The history of labor relations between Bickerstaff and the Union began in 1965 when the Union petitioned for recognition as the bargaining representative at three of the Company's manufacturing plants. Separate elections were held at each manufacturing plant. Although the Union won only one election, the present management of Bickerstaff voluntarily recognized the Union as the bargaining representative of the employees in all of the Bickerstaff plants in Russell County, Alabama. Since 1966, the Union and Bickerstaff have successfully negotiated successive labor agreements without a work stoppage until November 11, 1985. The last bargaining agreement between Bickerstaff and the Union which by its terms was to expire on October 31, 1985, was extended by mutual agreement until November 10, 1985. The parties were unable to consummate an agreement, however, and the Union called a strike which began on November 11, 1985.
In September 1985, negotiations commenced to replace the parties' collective-bargaining agreement expiring on October 31, 1985. From September 17, 1985 to the first week of November, Bickerstaff and the Union held ten bargaining sessions prior to the strike. Negotiations were not productive, and on November 6, the Company made a final offer of contract terms. The membership of the Union rejected the offer on November 10, and voted to go on strike the next day at the Company's four brick production facilities. Out of a total collective-bargaining unit of 304 employees, 195 participated in the strike and another 109 did not strike. Beginning on November 11, the Union picketed the Company's Phenix City office and plants.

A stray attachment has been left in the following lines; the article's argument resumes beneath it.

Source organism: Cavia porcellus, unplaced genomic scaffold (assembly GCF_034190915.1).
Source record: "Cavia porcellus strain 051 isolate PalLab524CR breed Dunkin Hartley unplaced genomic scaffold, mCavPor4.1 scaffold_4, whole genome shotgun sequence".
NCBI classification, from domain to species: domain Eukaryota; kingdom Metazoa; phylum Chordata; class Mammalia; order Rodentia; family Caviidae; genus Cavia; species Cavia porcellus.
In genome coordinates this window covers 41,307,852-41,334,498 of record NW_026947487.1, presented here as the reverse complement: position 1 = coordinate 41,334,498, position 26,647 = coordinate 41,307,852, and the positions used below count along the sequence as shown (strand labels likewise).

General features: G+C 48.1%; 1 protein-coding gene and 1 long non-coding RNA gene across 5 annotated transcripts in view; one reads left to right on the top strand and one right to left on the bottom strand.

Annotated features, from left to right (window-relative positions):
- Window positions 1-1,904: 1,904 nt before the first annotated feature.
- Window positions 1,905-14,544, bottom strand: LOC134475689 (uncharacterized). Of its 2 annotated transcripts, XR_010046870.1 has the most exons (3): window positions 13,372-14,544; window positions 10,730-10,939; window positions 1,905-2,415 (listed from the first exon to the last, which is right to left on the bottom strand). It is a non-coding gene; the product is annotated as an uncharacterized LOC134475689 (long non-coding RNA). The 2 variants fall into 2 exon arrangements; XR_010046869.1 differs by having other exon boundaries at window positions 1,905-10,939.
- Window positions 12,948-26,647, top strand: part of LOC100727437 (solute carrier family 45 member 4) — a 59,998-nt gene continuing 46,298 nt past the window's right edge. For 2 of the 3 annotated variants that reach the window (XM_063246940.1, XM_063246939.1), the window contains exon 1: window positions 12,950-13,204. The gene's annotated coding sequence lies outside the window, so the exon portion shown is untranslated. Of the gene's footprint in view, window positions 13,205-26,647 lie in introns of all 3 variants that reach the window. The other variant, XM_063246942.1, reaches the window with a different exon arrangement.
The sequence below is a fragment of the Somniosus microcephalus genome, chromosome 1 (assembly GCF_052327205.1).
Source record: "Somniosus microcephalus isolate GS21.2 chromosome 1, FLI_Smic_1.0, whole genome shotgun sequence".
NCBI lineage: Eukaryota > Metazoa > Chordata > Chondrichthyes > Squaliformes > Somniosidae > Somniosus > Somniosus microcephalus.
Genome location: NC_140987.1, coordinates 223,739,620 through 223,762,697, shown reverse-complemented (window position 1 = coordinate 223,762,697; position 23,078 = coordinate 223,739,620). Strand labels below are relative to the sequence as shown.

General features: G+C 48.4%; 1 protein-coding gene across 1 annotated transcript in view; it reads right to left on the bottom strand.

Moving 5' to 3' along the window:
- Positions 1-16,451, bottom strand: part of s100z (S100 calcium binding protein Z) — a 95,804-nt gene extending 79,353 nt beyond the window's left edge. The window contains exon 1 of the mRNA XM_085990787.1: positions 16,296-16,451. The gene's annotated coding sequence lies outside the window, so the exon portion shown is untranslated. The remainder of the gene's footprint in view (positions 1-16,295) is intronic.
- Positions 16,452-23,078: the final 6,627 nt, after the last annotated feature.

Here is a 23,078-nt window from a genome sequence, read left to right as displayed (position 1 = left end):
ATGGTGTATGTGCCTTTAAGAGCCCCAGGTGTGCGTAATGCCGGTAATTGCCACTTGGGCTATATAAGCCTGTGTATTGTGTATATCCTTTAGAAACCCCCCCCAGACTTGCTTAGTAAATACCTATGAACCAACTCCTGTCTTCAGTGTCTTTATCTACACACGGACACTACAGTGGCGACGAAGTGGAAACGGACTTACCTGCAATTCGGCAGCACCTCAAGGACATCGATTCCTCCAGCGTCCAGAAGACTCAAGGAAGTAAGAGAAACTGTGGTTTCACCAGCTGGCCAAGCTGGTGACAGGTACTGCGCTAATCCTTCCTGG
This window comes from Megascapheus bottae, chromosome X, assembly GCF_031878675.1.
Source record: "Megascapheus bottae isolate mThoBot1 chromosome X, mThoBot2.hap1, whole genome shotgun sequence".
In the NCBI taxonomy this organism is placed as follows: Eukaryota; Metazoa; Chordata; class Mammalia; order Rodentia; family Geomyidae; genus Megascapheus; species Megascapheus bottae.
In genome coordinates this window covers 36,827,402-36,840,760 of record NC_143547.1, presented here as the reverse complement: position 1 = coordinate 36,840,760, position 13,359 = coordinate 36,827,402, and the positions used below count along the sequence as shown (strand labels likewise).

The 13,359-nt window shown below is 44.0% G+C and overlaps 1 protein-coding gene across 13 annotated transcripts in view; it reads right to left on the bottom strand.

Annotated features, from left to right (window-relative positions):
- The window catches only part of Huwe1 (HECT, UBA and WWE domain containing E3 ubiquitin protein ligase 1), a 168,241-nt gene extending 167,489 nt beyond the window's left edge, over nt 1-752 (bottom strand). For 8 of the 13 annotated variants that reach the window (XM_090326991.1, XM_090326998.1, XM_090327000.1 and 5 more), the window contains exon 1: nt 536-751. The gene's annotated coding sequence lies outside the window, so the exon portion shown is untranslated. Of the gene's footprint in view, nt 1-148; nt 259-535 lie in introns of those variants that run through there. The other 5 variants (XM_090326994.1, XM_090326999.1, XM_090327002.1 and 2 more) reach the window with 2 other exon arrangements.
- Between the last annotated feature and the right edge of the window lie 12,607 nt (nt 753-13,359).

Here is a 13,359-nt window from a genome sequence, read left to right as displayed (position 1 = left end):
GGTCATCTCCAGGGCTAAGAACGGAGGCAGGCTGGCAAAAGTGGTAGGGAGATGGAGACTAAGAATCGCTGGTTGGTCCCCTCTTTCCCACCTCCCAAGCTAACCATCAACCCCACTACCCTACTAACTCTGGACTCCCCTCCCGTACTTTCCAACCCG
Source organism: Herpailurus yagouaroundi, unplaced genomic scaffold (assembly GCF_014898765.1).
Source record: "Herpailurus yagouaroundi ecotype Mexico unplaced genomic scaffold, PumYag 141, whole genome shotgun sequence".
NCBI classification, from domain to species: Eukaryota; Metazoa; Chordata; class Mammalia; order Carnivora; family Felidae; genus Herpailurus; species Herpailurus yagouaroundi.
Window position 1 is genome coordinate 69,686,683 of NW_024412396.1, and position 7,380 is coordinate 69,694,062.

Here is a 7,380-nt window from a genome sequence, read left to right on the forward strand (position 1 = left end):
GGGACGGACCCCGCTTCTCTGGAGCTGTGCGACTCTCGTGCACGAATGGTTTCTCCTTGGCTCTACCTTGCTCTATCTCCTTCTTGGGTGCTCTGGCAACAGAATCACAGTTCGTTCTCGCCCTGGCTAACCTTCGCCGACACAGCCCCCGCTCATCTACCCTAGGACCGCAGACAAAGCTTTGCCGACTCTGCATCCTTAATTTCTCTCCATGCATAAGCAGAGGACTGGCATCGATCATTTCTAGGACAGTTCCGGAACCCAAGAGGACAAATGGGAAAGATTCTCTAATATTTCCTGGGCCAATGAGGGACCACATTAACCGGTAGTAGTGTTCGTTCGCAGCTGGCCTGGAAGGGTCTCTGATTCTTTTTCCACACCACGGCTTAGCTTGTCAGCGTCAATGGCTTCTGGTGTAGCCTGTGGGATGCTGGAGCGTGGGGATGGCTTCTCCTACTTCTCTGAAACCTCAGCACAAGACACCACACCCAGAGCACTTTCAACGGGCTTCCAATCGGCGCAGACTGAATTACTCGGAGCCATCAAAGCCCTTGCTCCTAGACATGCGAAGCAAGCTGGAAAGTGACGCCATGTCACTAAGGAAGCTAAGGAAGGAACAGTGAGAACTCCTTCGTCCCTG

Appellant's chief operating officer, President Herbert Fuller, testified that in negotiations before November 6, 1985, the Company and the Union "had been unable to reach an agreement on only a few minor points such as probationary period, bulletin board use, call in pay . . . [but] we were still drastically apart on the economic issues," such as wage increases, increased pensions and insurance contributions and holidays. For instance, Bickerstaff's final offer included an across-the-board hourly wage increase of twenty cents per year for the three-year contract. The Union's final position was an hourly wage increase of forty-five cents per year for the same time period. As found by the Board, Bickerstaff's November 6 final offer covered all of the outstanding issues mentioned by Fuller and, in combination with the other issues previously agreed to by the Company and the Union, constituted a complete contract.